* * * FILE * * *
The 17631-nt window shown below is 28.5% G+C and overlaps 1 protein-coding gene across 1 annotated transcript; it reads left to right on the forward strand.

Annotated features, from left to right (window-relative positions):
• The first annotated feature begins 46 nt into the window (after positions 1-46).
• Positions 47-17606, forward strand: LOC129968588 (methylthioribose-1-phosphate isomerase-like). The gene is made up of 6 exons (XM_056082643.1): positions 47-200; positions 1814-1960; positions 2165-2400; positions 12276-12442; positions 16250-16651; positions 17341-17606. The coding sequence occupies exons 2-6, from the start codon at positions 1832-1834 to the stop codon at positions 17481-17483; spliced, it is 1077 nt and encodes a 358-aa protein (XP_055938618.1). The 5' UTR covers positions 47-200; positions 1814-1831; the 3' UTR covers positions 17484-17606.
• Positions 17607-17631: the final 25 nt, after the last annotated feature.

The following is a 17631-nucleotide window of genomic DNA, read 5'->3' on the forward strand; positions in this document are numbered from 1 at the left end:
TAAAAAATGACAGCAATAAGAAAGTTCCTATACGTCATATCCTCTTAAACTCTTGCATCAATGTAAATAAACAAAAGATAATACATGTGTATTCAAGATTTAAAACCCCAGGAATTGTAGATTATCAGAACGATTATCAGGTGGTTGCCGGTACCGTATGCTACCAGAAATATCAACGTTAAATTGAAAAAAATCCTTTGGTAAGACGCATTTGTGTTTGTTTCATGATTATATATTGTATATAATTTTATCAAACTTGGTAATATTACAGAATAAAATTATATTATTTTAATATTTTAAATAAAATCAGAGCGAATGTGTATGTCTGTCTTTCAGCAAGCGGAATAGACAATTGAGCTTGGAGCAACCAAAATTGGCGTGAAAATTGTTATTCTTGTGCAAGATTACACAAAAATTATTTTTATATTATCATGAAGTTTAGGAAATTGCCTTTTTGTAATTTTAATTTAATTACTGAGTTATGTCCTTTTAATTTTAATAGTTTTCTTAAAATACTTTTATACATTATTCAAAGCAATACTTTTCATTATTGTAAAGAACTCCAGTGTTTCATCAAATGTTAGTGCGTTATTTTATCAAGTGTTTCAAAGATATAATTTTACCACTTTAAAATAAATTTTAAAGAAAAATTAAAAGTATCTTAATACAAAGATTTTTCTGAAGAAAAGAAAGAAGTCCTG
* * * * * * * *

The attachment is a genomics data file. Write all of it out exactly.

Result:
The 17631-nt window shown below is 28.5% G+C and overlaps 1 protein-coding gene across 1 annotated transcript; it reads left to right on the forward strand.

Annotated features, from left to right (window-relative positions):
• The first annotated feature begins 46 nt into the window (after positions 1-46).
• Positions 47-17606, forward strand: LOC129968588 (methylthioribose-1-phosphate isomerase-like). The gene is made up of 6 exons (XM_056082643.1): positions 47-200; positions 1814-1960; positions 2165-2400; positions 12276-12442; positions 16250-16651; positions 17341-17606. The coding sequence occupies exons 2-6, from the start codon at positions 1832-1834 to the stop codon at positions 17481-17483; spliced, it is 1077 nt and encodes a 358-aa protein (XP_055938618.1). The 5' UTR covers positions 47-200; positions 1814-1831; the 3' UTR covers positions 17484-17606.
• Positions 17607-17631: the final 25 nt, after the last annotated feature.

The following is a 17631-nucleotide window of genomic DNA, read 5'->3' on the forward strand; positions in this document are numbered from 1 at the left end:
TAAAAAATGACAGCAATAAGAAAGTTCCTATACGTCATATCCTCTTAAACTCTTGCATCAATGTAAATAAACAAAAGATAATACATGTGTATTCAAGATTTAAAACCCCAGGAATTGTAGATTATCAGAACGATTATCAGGTGGTTGCCGGTACCGTATGCTACCAGAAATATCAACGTTAAATTGAAAAAAATCCTTTGGTAAGACGCATTTGTGTTTGTTTCATGATTATATATTGTATATAATTTTATCAAACTTGGTAATATTACAGAATAAAATTATATTATTTTAATATTTTAAATAAAATCAGAGCGAATGTGTATGTCTGTCTTTCAGCAAGCGGAATAGACAATTGAGCTTGGAGCAACCAAAATTGGCGTGAAAATTGTTATTCTTGTGCAAGATTACACAAAAATTATTTTTATATTATCATGAAGTTTAGGAAATTGCCTTTTTGTAATTTTAATTTAATTACTGAGTTATGTCCTTTTAATTTTAATAGTTTTCTTAAAATACTTTTATACATTATTCAAAGCAATACTTTTCATTATTGTAAAGAACTCCAGTGTTTCATCAAATGTTAGTGCGTTATTTTATCAAGTGTTTCAAAGATATAATTTTACCACTTTAAAATAAATTTTAAAGAAAAATTAAAAGTATCTTAATACAAAGATTTTTCTGAAGAAAAGAAAGAAGTCCTG